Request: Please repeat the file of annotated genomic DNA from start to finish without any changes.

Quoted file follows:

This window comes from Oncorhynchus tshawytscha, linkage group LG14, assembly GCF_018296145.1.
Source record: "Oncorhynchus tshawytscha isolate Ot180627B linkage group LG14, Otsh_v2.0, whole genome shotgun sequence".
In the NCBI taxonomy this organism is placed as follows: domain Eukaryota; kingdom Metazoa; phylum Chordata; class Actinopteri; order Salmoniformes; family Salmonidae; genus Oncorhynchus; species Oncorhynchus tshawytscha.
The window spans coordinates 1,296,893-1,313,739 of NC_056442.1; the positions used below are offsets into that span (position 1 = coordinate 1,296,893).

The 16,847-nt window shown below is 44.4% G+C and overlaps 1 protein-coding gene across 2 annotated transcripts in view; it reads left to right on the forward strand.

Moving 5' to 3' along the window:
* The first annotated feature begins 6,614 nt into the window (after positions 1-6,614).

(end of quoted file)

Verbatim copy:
This window comes from Oncorhynchus tshawytscha, linkage group LG14, assembly GCF_018296145.1.
Source record: "Oncorhynchus tshawytscha isolate Ot180627B linkage group LG14, Otsh_v2.0, whole genome shotgun sequence".
In the NCBI taxonomy this organism is placed as follows: domain Eukaryota; kingdom Metazoa; phylum Chordata; class Actinopteri; order Salmoniformes; family Salmonidae; genus Oncorhynchus; species Oncorhynchus tshawytscha.
The window spans coordinates 1,296,893-1,313,739 of NC_056442.1; the positions used below are offsets into that span (position 1 = coordinate 1,296,893).

The 16,847-nt window shown below is 44.4% G+C and overlaps 1 protein-coding gene across 2 annotated transcripts in view; it reads left to right on the forward strand.

Moving 5' to 3' along the window:
* The first annotated feature begins 6,614 nt into the window (after positions 1-6,614).